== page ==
Secondary Malignancies

Several international studies have used information from tumor registries in an attempt to determine whether there is an increased incidence of secondary malignancies in patients with testicular cancer and,

Figure 28-5. Audiometry assessment of a patient after cisplatin-based chemotherapy, demonstrating bilateral hearing impairment, most notably at higher frequencies. O = right ear; X = left ear.

specifically, whether radiotherapy and/or chemotherapy increases the incidence. Several tumor types have been identified in this context, including second primary testicular cancer (probably unrelated to treatment), soft-tissue sarcomas or neuroendocrine carcinomas (especially associated with prior radiotherapy or chemotherapy and sometimes arising from unre-sected immature teratoma), malignant melanoma (perhaps associated with the syndrome of multiple atypical nevi), and acute myelomonocytic leukemia (associated with etoposide).

However, the situation is complex. As outlined by Nichols and Loehrer,34 two issues have to be considered when attempting to assess the prevalence and causes of second malignancies in patients treated for germ cell tumors. First, when the incidence in a treatment group is being determined, a valid judgment can be made only when that group is compared with a group of patients who have the same characteristics but who did not receive that treatment (eg, as previously noted, patients treated for stage II disease with chemotherapy or radiotherapy should be compared only with those treated for stage II disease with surgery alone). This is an important issue as it is likely that common factors such as genetic risks or prenatal exposures pertain to all treatment groups. Second, patients treated with dose-intense chemotherapy regimens from the early years (in which alkylating agents such as cyclophos-phamide were often used), often with maintenance regimens of up to 2 years, appear to constitute a different cohort from those treated in the current era; however, they are often analyzed as one group.

With these concerns in mind, the following studies, although not perfect, point to a slight increase in malignancies in certain subgroups. Van Leeuwen and colleagues estimated the risk of secondary cancers in 1,909 patients with testicular cancer from 1971 to 1985, with a median follow-up of 7.7 years.35 In this cohort, 78 patients developed a secondary cancer, compared with the 47.6 expected cancers in the general population. This resulted in a relative risk (RR) of 1.6. On closer analysis, it was noted that the cancers were predominantly gastrointestinal (RR, 2.6) (particularly stomach cancer [RR, 3.7], contralateral testicular cancer [RR, 35.7], and leukemia [RR, 5.1]).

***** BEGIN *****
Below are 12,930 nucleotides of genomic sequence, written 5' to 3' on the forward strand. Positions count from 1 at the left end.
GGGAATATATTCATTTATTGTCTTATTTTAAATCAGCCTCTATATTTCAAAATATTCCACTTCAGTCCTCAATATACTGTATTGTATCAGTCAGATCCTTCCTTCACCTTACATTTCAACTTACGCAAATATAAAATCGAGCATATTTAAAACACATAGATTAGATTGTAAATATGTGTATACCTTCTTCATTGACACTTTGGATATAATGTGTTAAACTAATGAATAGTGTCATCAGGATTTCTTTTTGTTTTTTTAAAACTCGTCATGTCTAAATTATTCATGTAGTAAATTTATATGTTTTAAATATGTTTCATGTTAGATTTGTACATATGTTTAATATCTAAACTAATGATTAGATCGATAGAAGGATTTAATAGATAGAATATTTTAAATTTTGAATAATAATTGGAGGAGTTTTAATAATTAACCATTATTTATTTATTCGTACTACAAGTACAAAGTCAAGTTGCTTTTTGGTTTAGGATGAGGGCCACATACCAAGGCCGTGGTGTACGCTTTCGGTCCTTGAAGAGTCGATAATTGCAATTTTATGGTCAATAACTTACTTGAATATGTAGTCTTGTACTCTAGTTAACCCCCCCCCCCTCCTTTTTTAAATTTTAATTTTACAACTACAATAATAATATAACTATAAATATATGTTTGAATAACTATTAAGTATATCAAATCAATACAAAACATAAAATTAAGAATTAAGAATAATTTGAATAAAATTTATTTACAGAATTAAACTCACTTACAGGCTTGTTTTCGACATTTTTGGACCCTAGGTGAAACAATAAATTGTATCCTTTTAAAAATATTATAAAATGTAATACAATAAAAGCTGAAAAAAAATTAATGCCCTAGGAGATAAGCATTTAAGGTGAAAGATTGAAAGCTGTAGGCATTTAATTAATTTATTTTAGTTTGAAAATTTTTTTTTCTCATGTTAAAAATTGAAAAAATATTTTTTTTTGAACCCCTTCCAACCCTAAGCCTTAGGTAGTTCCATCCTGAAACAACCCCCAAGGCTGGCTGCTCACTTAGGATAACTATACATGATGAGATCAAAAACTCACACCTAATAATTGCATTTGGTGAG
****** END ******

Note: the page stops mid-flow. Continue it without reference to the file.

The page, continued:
Patients who received radiation therapy had a RR of 6.9 for developing stomach cancer whereas those who received chemotherapy had no increased risk of solid malignancies (RR, 0.83).

Moreover, patients who underwent surgery as sole treatment had an increased risk of contralateral testicular cancer, and those who had chemotherapy had no increased risk when compared with the general population. The latter finding was postulated to be due to the elimination of carcinoma in situ. In those who received chemotherapy, the observed-to-expected ratio (O/E) of leukemia was 1:0.05, with an RR of 20 and a 95% confidence interval (CI) of 0.51-111, and was not statistically significant. This cohort did not receive etoposide. However, the risk of leukemia was significantly increased in the radiation therapy group (O/E = 3:0.58; RR, 5.2; 95% CI, 1.1-15.1).

A similar study by Travis and colleagues evaluated 28,843 patients with a history of testicular cancer between 1935 to 1993 from 16 different tumor registries in North America and Europe.36 There were 1,406 cancers (excluding contralateral testicular cancer) and an RR of 1.43. In this cohort, 64 leukemias were identified, with a fourfold risk overall and an 11- to 15-fold increase when associated with chemotherapy. Acute nonlymphoblastic and lymphoblastic leukemias were both identified and also found to be associated with radiation therapy. The risk of solid tumors was noted to be increased, especially after 20 years, in a 3,330-patient cohort, with an RR of 1.54. Excess cancers of the bladder, stomach, and pancreas were mainly associated with radiotherapy. Other cancers with an increased incidence were colon cancer, rectal cancer, melanoma, prostate cancer, kidney cancer, thyroid cancer, and sarcomas. Further to this, Jacob-sen and colleagues found that of 6,187 men with testicular cancer, 10 patients developed sarcoma, 8 of these 10 having received radiation therapy and 2 having had unknown therapy.37 The relative risk was approximately threefold.

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